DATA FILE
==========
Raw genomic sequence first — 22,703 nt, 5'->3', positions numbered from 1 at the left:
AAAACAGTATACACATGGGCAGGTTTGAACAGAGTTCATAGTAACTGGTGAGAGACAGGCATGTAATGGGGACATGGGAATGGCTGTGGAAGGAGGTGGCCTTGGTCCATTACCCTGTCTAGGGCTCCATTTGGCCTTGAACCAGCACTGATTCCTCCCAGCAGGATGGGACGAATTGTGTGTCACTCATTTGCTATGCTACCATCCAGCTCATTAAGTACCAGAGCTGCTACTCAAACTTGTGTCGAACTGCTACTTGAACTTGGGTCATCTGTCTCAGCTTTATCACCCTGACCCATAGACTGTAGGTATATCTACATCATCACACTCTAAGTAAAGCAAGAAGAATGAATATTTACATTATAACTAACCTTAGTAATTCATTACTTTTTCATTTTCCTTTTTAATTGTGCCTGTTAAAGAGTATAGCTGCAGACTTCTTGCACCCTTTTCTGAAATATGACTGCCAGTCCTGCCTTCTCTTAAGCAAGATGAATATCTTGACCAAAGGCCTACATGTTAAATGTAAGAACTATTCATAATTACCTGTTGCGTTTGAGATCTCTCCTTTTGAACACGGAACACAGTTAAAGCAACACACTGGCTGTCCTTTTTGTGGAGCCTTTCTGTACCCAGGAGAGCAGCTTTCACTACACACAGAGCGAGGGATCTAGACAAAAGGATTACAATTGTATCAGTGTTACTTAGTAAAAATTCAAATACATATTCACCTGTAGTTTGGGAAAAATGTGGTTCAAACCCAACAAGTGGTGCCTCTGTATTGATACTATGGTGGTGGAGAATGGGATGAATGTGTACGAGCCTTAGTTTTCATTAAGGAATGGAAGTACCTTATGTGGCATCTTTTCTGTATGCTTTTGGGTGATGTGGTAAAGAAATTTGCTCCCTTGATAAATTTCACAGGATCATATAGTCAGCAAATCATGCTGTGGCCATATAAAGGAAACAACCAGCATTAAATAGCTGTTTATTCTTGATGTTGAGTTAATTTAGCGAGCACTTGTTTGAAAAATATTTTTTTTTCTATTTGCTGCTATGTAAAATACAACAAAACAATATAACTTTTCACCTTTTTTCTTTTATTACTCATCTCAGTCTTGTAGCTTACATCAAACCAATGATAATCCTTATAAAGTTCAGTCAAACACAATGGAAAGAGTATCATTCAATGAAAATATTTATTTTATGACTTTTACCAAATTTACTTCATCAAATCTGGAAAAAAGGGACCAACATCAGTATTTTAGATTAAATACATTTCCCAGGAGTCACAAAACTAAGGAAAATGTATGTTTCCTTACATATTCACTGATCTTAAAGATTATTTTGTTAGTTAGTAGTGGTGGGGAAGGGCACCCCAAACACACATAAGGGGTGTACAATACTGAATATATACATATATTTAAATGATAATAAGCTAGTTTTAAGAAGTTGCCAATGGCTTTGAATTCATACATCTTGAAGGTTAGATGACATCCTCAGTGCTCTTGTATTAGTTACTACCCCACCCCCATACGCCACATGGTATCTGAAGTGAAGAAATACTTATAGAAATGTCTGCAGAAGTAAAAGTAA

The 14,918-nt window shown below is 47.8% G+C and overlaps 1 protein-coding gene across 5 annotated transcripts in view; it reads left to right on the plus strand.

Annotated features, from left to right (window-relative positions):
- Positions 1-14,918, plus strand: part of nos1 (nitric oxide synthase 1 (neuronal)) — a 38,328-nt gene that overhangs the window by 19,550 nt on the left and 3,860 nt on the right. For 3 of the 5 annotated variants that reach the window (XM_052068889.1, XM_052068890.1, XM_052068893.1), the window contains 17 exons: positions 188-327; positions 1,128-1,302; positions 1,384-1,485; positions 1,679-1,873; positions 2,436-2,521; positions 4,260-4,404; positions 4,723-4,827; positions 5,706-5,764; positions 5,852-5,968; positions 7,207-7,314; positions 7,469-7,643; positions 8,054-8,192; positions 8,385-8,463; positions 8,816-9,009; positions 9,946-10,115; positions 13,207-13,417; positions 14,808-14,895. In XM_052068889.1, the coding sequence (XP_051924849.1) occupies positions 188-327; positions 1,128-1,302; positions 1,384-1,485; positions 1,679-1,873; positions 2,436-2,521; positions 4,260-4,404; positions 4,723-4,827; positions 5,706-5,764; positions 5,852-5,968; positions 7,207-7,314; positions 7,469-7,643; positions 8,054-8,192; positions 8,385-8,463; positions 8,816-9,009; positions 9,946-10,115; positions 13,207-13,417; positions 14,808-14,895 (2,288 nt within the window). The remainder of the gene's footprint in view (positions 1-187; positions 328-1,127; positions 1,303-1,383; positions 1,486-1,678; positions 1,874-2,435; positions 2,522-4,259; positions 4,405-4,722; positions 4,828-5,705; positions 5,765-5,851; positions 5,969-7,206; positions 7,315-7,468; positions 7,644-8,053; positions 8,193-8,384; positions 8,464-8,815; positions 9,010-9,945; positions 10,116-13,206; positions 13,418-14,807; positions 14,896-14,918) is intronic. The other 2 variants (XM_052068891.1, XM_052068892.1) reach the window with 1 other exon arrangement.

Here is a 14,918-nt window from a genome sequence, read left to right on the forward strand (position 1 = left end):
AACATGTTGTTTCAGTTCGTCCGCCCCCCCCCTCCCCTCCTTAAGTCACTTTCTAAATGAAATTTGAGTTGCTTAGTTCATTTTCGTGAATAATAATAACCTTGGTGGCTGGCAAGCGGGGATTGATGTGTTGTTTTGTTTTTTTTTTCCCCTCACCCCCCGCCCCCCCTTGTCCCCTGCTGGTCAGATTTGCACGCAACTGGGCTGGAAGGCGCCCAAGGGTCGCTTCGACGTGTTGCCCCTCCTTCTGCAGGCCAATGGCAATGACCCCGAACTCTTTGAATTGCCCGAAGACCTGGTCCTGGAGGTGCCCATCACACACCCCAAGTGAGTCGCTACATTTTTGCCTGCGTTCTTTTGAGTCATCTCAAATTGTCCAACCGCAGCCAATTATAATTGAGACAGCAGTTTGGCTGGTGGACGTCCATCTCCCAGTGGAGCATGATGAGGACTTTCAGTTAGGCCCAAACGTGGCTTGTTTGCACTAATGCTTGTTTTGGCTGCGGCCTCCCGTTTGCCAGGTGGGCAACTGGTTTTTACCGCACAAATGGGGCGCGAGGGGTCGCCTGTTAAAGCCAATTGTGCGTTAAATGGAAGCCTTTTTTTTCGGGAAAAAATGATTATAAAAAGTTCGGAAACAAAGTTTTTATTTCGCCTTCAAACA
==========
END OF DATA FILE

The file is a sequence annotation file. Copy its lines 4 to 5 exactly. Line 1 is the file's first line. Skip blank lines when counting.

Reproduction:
Annotated features, from left to right (window-relative positions):
- Positions 1-14,918, plus strand: part of nos1 (nitric oxide synthase 1 (neuronal)) — a 38,328-nt gene that overhangs the window by 19,550 nt on the left and 3,860 nt on the right. For 3 of the 5 annotated variants that reach the window (XM_052068889.1, XM_052068890.1, XM_052068893.1), the window contains 17 exons: positions 188-327; positions 1,128-1,302; positions 1,384-1,485; positions 1,679-1,873; positions 2,436-2,521; positions 4,260-4,404; positions 4,723-4,827; positions 5,706-5,764; positions 5,852-5,968; positions 7,207-7,314; positions 7,469-7,643; positions 8,054-8,192; positions 8,385-8,463; positions 8,816-9,009; positions 9,946-10,115; positions 13,207-13,417; positions 14,808-14,895. In XM_052068889.1, the coding sequence (XP_051924849.1) occupies positions 188-327; positions 1,128-1,302; positions 1,384-1,485; positions 1,679-1,873; positions 2,436-2,521; positions 4,260-4,404; positions 4,723-4,827; positions 5,706-5,764; positions 5,852-5,968; positions 7,207-7,314; positions 7,469-7,643; positions 8,054-8,192; positions 8,385-8,463; positions 8,816-9,009; positions 9,946-10,115; positions 13,207-13,417; positions 14,808-14,895 (2,288 nt within the window). The remainder of the gene's footprint in view (positions 1-187; positions 328-1,127; positions 1,303-1,383; positions 1,486-1,678; positions 1,874-2,435; positions 2,522-4,259; positions 4,405-4,722; positions 4,828-5,705; positions 5,765-5,851; positions 5,969-7,206; positions 7,315-7,468; positions 7,644-8,053; positions 8,193-8,384; positions 8,464-8,815; positions 9,010-9,945; positions 10,116-13,206; positions 13,418-14,807; positions 14,896-14,918) is intronic. The other 2 variants (XM_052068891.1, XM_052068892.1) reach the window with 1 other exon arrangement.